A manufacturing technique, inspired by pop-up books and origami, allows the fabrication of microrobots and electromechanical devices for industrial and medical applications
Recent decades have seen rapid development in the manufacture of microelectromechanical systems (MEMS) at the micrometer scale, mostly based on silicon wafer processing techniques, with characteristic length scales of millimeters to nanometers. However, standard MEMS techniques are often inappropriate for producing machines with complex 3D topologies and varied constituent materials at the mesoscale, at sizes between micrometer scales of MEMS and centimeter scales of larger devices that can be manufactured with more traditional methods.
Motivated by these challenges and drawing inspiration from laminated printed circuit board (PCB) manufacturing, Wyss Institute researchers have developed a bulk-machined ‘Pop-Up’ MEMS process for creating mesoscale machines up to several centimeters in dimension.
Sheets of various laser-cut materials are layered and sandwiched together into a thin, flat plate that pops up into the complete electromechanical structure—replacing what used to be a painstaking, slow and manual manufacturing process. The Pop-Up MEMS method creates complex, articulated mechanisms and is also efficient – saving the time it takes to construct several micromachines at once compared to traditional MEMS techniques or manual “nuts-and-bolts” assembly. In addition, ‘Pop-Up’ MEMS machines can incorporate micron scale mechanical features, piezoelectric actuators, integrated circuitry, and a wide variety of materials in true 3D topologies.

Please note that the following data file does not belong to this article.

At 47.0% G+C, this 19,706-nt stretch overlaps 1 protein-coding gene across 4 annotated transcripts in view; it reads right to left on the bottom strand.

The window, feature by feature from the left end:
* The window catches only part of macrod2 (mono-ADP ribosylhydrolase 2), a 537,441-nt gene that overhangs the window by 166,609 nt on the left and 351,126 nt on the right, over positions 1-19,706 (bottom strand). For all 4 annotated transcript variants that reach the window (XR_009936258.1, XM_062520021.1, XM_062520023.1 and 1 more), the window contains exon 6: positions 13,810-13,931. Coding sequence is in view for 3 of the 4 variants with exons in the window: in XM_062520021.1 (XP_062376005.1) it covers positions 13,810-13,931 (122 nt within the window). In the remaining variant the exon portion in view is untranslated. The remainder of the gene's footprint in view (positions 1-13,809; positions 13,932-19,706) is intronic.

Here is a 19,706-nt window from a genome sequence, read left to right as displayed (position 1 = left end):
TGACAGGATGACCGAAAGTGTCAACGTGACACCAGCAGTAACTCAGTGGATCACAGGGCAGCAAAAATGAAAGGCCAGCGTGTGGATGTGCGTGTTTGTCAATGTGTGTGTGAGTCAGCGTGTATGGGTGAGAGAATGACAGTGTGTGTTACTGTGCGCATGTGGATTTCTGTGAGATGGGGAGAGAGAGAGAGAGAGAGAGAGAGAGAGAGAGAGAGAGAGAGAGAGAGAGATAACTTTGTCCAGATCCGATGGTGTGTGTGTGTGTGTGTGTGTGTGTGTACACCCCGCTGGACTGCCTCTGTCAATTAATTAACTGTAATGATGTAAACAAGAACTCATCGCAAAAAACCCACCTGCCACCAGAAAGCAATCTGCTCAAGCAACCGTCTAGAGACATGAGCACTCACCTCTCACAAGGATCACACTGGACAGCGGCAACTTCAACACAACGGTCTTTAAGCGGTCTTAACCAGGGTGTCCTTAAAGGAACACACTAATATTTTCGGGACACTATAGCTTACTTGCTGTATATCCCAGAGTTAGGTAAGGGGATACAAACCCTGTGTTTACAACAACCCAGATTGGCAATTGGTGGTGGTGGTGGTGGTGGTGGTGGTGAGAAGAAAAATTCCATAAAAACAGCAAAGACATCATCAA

Pop-Up MEMS technology is suited to manufacturing mesoscale architectures with potential uses in robotic research and design, and in electronic and medical applications. Pop-up MEMS could enable the mass production of smart minimally invasive surgical tools, novel implantable medical devices, specialized optical systems and a variety of electromechanical devices including complex microrobots on the scale of micrometers to centimeters like the Wyss Institute’s RoboBees. Wyss researchers are currently pursuing the creation of endoscope- and surgical instrument steering mechanisms deploying this manufacturing process.
All fields are available for licensing.